MESSENGER (Mercury Surface, Space Environment, Geochemistry, and Ranging) is a probe designed to orbit and study Mercury, the closest planet to the sun. Planned to launch May 11, 2004, it is the eighth mission of NASA's Discovery Program.

Intrigue of Mercury

Mercury is a particularly difficult planet to study due in part to its elusive placement in our sky. Because of its proximity to the sun, Mercury is rarely present in the Earth's night sky. Using a telescope to observe Mercury can be quite risky, since catching the sun through a telescope can be damaging on the eye. The planet is only visible during 30 to 40 nights of the year. Moreover, Mercury's elliptical orbit made its trajectory through our sky seemingly unpredictable to astronomers of yesteryear, and so it has been one of the last planets for science to understand.

In 1976, NASA's Mariner 10 probe made a major discovery on its flyby of Mercury. Data suggest the probe encountered a magnetic field much larger than the Earth's. Although a small planet, only about a third the size of the Earth, Mercury's iron core is actually relatively much bigger than in the other inner planets. The foremost objective of the Messenger mission is to begin to uncover the secret of Mercury's large iron core. Proposed theories suggest that perhaps Mercury was once a larger planet whose outer crust was once stripped away from either violent solar activity or a collision with another world. Another theory states that the center of the early solar system, then just a disc-like solar nebula, contained drastically different material or formed differently due to gravitational constraints. A clearer understanding of Mercury's evolution will enhance our understanding of how other planetary systems form in the universe. The Messenger mission might yield more mysteries than it solves, although this seems to be the norm for most space missions of discovery.

Another objective of the probe is to confirm the theory that water exists in the puzzling polar regions of Mercury.  Because of Mercury's slow rotation (58 Earth days) and fast orbit around the sun (87 Earth days), an apparent day on Mercury lasts 176 Earth days.  That is, if standing on Mercury, an apparent day would last months, as the sun slowly rises to high noon over the course of several months then seems to lazily meander around the sky before finally heading towards sunset months later.  This means that day-time temperatures on Mercury reach 427°C, while the areas left dark for many Earth months fall to an astonishing -173°C.  The polar extremities of the planet never see the light of day, and recent data suggests ice may exist in these parts.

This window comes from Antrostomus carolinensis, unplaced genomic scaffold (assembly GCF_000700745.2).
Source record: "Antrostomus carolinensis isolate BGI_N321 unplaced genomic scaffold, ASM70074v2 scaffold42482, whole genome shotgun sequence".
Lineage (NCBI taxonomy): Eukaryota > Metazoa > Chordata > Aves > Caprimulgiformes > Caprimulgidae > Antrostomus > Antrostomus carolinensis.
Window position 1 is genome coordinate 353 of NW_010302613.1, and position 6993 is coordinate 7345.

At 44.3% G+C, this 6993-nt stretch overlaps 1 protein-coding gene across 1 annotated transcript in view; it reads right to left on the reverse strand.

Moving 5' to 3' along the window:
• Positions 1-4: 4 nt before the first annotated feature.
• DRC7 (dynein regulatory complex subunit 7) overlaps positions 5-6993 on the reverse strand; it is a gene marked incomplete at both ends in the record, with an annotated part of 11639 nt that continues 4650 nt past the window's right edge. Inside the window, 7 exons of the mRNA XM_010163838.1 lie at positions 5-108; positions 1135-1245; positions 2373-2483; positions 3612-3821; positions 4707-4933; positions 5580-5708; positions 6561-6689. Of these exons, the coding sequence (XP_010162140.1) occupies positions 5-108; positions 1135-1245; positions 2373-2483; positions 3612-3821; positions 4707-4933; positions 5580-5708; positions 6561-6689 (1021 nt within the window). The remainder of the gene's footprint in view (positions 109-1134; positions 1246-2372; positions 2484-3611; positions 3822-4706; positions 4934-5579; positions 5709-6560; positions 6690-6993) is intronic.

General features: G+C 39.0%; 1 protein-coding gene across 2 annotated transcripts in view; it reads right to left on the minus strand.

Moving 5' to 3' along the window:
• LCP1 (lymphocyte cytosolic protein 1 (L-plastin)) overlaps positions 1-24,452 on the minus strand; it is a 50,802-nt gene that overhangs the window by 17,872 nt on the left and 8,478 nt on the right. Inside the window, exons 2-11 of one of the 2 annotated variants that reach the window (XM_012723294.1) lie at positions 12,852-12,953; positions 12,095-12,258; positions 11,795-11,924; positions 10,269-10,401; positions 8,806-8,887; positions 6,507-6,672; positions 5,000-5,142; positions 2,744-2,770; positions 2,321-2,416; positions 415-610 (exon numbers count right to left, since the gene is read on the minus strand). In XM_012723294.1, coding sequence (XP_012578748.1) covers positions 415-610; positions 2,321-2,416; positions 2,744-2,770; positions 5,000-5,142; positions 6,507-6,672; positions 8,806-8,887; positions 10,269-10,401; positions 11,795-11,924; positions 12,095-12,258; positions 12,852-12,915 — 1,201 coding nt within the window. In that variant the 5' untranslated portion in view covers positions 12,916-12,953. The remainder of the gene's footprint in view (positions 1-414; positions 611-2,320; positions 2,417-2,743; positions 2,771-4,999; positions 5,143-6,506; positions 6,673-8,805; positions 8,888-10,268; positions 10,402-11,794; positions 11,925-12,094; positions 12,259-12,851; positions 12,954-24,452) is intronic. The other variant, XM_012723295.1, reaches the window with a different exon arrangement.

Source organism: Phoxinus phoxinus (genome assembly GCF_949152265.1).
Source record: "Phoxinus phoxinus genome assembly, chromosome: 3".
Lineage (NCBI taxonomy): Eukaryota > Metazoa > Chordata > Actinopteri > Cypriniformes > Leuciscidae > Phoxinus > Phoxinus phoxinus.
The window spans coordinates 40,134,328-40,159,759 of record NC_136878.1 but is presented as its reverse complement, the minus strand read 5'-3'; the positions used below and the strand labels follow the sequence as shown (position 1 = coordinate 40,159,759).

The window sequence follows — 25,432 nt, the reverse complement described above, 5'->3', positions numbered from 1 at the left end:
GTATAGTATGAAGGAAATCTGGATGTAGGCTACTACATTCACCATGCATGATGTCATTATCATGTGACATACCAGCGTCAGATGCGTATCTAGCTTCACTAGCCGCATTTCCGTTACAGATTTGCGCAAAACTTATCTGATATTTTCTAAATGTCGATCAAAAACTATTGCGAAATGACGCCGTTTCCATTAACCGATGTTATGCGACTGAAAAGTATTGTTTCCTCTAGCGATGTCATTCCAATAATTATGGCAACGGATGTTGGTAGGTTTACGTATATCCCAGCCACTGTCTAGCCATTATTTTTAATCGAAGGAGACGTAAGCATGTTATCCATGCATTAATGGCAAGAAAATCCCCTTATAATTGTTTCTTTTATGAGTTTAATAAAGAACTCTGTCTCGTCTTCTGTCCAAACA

Difficulty of the mission

Inserting an orbiter around Mercury is not an easy task. Huge amounts of fuel would be needed to slow down a probe to keep it from succumbing to the sun's powerful draw. Instead, NASA decided to send Messenger on a five year journey around around the sun, moving slowly inward until finally inserting itself in an orbit around Mercury in 2009.  Messenger will take advantage of the gravitational stopping power of three Venus flybys en route to its final destination.

Solar activity, such as solar flare and radiation, is a problem for space activity around Earth, and the problem is magnified for any mission that intends to navigate as far inward as Mercury.  For this reason, the Messenger probe's hardware must be more protected than on any other NASA craft to date.  Engineers chose to use a carbon composite frame for the spacecraft in order to maximize protection from heat.  At this proximity to the sun, the typical aluminum body used in other missions would simply melt.

The Messenger probe plays host to a packed house of instrumentation. The probe features a gamma ray and neutron spectrometer, an x-ray spectrometer, magnetometer, laser altimeter, atmospheric and surface composition spectrometer, and energetic particle and plasma spectrometer.  Messenger will also take advantage of the Doppler effect with a radio emitter and receiver for navigational purposes.

Critical mission dates

  • May 11, 2004 - Launch

  • November 2, 2004 - First Venus flyby

  • August 28, 2005 - Second Venus flyby

  • October 26, 2006 - Third Venus flyby, followed by first Deep Space Maneuver

  • October 16, 2007 - First Mercury flyby, followed by second Deep Space Maneuver

  • July, 2, 2009 - Orbital insertion

  • July 2, 2010 - End of primary mission

Other NASA Discovery Program Missions
·Mars Pathfinder·
·Lunar Prospector·
·Deep Impact·

Mes"sen*ger (?), n. [OE. messager, OF. messagier, F. messager. See Message.]


One who bears a message; the bearer of a verbal or written communication, notice, or invitation, from one person to another, or to a public body; specifically, an office servant who bears messages.


One who, or that which, foreshows, or foretells.

Yon gray lines That fret the clouds are messengers of day. Shak.

3. Naut.

A hawser passed round the capstan, and having its two ends lashed together to form an endless rope or chain; -- formerly used for heaving in the cable.

4. Law

A person appointed to perform certain ministerial duties under bankrupt and insolvent laws, such as to take charge og the estate of the bankrupt or insolvent.

Bouvier. Tomlins.

Syn. -- Carrier; intelligencer; courier; harbinger; forerunner; precursor; herald.

Messenger bird, the secretary bird, from its swiftness.


© Webster 1913.

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